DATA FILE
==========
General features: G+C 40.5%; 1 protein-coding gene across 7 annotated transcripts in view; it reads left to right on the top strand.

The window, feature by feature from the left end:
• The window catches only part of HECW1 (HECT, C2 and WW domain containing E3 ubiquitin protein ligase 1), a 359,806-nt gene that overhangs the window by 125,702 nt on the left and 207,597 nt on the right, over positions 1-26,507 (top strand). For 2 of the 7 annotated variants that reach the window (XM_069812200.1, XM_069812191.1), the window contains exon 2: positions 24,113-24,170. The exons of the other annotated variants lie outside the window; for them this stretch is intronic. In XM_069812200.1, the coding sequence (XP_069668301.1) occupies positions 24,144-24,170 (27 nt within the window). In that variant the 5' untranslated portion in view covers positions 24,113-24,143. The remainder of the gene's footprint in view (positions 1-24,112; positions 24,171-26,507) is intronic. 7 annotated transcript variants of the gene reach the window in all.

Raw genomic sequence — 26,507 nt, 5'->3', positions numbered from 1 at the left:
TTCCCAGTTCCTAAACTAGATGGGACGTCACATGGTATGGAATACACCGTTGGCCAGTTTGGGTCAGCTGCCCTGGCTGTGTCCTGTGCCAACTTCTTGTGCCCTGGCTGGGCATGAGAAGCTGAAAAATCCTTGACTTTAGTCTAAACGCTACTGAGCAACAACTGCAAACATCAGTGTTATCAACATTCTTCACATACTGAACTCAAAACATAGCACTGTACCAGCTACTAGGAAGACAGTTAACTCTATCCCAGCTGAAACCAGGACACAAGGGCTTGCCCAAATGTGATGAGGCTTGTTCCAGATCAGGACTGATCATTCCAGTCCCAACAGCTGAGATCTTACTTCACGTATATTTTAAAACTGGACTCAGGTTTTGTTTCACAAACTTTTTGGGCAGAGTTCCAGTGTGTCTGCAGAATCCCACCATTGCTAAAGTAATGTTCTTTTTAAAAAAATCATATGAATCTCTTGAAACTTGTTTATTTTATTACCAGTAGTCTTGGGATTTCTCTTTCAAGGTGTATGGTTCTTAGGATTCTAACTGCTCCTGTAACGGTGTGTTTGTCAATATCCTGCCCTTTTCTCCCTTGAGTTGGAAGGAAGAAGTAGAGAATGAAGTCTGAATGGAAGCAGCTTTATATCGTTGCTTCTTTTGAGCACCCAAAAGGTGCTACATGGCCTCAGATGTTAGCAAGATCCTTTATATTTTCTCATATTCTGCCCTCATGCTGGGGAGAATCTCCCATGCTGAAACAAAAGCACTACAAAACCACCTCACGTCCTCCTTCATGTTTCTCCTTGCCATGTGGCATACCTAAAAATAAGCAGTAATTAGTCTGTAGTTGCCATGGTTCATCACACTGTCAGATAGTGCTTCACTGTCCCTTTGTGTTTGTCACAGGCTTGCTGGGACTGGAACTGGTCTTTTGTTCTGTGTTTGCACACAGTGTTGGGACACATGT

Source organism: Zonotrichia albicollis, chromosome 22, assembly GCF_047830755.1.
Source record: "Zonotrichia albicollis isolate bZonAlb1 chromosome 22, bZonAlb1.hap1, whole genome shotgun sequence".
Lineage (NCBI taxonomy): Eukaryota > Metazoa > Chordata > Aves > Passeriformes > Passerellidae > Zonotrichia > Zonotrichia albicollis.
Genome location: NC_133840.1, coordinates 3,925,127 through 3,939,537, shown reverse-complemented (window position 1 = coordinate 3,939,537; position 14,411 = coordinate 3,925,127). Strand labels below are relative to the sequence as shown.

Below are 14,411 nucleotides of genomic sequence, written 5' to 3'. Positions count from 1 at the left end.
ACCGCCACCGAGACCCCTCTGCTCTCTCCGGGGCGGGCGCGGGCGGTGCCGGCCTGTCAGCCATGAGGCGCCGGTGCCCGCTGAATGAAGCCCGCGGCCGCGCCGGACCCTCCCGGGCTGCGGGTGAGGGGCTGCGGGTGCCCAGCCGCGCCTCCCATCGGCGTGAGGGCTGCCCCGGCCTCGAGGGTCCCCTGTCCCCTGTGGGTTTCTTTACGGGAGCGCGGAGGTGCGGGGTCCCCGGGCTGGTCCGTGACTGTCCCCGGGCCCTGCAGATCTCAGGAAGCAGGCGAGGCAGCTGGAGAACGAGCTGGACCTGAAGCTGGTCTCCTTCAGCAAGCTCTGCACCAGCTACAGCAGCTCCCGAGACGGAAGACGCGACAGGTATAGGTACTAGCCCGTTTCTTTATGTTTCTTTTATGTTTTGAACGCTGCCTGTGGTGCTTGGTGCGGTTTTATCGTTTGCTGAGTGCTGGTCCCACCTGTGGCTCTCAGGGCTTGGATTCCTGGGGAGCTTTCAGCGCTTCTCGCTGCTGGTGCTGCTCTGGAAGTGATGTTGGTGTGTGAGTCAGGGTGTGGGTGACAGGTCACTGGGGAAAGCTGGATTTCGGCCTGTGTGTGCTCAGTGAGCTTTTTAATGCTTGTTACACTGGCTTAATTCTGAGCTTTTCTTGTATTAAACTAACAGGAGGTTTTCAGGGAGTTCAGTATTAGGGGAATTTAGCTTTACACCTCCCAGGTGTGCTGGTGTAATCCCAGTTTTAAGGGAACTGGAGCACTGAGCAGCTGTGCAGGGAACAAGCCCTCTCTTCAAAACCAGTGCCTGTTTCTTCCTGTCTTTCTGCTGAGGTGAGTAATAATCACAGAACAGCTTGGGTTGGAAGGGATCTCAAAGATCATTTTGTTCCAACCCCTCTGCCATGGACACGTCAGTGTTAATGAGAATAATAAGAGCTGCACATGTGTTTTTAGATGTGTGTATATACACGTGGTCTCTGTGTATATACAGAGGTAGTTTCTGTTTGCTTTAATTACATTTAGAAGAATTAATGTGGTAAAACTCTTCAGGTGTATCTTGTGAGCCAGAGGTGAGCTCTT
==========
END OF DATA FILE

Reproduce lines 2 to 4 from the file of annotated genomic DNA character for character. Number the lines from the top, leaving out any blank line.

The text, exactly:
The window, feature by feature from the left end:
• The window catches only part of HECW1 (HECT, C2 and WW domain containing E3 ubiquitin protein ligase 1), a 359,806-nt gene that overhangs the window by 125,702 nt on the left and 207,597 nt on the right, over positions 1-26,507 (top strand). For 2 of the 7 annotated variants that reach the window (XM_069812200.1, XM_069812191.1), the window contains exon 2: positions 24,113-24,170. The exons of the other annotated variants lie outside the window; for them this stretch is intronic. In XM_069812200.1, the coding sequence (XP_069668301.1) occupies positions 24,144-24,170 (27 nt within the window). In that variant the 5' untranslated portion in view covers positions 24,113-24,143. The remainder of the gene's footprint in view (positions 1-24,112; positions 24,171-26,507) is intronic. 7 annotated transcript variants of the gene reach the window in all.

Raw genomic sequence — 26,507 nt, 5'->3', positions numbered from 1 at the left: